He was the first African American speaker at the meeting of the American Public Health Association in 1934. His speech was published in Association’s journal.* He frankly stated in his speech that health officials “so complacently review, year after year, the unfavorable vital statistical reports of one-tenth of the population and make no special effort to correct them.” Bousfield attributed this lack of action to racist blinders. As a result the Association and its membership became more mindful, as never before had such a direct and clear view of neglected African American health care been presented to the Association. In 1936, Dr. Bousfield was elected president of the Chicago Urban League. In 1939, he was appointed to the Chicago School Board, the first African American to hold that position.
During World War II, Dr. Bousfield commanded the first African American army hospital, located at Fort Huachuca, Arizona. His appointment prompted the National Medical Association to officially censure its former president for contributing to the continuance of segregation. Bousfield, the first African American colonel in the Army Medical Corps, countered that the hospital provided African American physicians with unprecedented professional opportunities.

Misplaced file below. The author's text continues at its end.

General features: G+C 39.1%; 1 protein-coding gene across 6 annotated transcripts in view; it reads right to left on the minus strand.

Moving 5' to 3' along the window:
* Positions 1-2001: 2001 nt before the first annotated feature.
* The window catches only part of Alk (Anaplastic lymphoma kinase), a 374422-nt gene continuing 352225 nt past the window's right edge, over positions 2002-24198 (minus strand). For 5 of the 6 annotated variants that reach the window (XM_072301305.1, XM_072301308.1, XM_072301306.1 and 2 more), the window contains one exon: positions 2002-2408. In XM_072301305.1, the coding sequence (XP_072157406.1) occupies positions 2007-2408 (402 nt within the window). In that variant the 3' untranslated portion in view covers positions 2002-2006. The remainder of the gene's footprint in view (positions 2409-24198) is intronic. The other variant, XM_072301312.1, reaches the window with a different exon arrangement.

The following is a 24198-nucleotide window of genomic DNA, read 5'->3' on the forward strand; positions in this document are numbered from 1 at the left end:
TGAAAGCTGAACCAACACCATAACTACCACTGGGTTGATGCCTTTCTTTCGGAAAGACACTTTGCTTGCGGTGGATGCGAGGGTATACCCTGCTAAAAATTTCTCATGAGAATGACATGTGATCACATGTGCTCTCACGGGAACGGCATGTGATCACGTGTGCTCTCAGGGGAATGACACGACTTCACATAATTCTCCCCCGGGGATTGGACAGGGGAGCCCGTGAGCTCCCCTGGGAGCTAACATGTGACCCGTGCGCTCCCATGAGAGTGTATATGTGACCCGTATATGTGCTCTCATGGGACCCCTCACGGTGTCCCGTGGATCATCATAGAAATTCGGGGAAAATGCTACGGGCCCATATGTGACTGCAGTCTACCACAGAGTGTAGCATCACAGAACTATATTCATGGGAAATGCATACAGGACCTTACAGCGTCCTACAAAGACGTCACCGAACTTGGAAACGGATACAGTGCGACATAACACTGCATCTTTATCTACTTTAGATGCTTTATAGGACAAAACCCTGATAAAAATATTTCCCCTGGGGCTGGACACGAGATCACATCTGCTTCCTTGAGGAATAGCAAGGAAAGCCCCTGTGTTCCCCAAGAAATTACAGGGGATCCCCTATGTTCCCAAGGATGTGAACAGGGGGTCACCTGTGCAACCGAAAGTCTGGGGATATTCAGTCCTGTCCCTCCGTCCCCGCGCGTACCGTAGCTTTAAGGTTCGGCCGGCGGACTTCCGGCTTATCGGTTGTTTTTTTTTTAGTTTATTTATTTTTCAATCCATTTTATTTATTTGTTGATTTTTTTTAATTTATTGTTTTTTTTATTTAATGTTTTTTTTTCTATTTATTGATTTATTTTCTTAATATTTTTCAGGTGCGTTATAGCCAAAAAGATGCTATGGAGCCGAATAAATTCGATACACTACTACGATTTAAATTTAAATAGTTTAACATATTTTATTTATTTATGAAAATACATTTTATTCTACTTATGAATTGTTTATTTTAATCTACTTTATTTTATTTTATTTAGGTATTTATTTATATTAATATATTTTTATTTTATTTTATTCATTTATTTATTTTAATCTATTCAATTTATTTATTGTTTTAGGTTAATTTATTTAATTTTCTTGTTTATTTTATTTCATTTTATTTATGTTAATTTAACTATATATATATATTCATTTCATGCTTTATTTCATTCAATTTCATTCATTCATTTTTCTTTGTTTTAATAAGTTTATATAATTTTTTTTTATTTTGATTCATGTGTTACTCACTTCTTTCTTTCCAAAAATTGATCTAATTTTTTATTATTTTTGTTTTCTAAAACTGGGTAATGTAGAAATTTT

In 1945, after a difficult tenure at the hospital, he retired from the military and returned to Chicago. In 1946, he was instrumental in organizing the Provident Medical Association, an organization of prominent and progressive African American physicians in Chicago who supported and funded medical specialists education. He died of a heart attack on February 16, 1948, and was survived by his wife Maudelle, the first African American high school principal in Chicago.
* “Reaching the Negro Community.” Am J Public Health Nations Health. 1934 March; 24(3): 209–215.
Edward Willingham Beasley
Edward Willingham Beasley was born in Macon, Georgia on May 9, 1898. As a young boy he met Dr. Richard Carey, an otolaryngologist and the first African American specialist in Macon. From this association he was inspired to become a physician and a specialist.
Dr. Beasley's parents were not wealthy, but they knew the value of education. His father had had a taste of an academic education at Atlanta University and his mother had studied at Fisk University in Nashville, Tennessee. Dr. Beasley’s courses were pre-medical at Fisk beginning in 1914, and after graduation in 1918, he entered Northwestern University Medical School. As a fourth year medical student he was able to secure a position with the Chicago Health Department as a bacteriologist. His hours were six until midnight, with medical school during the day.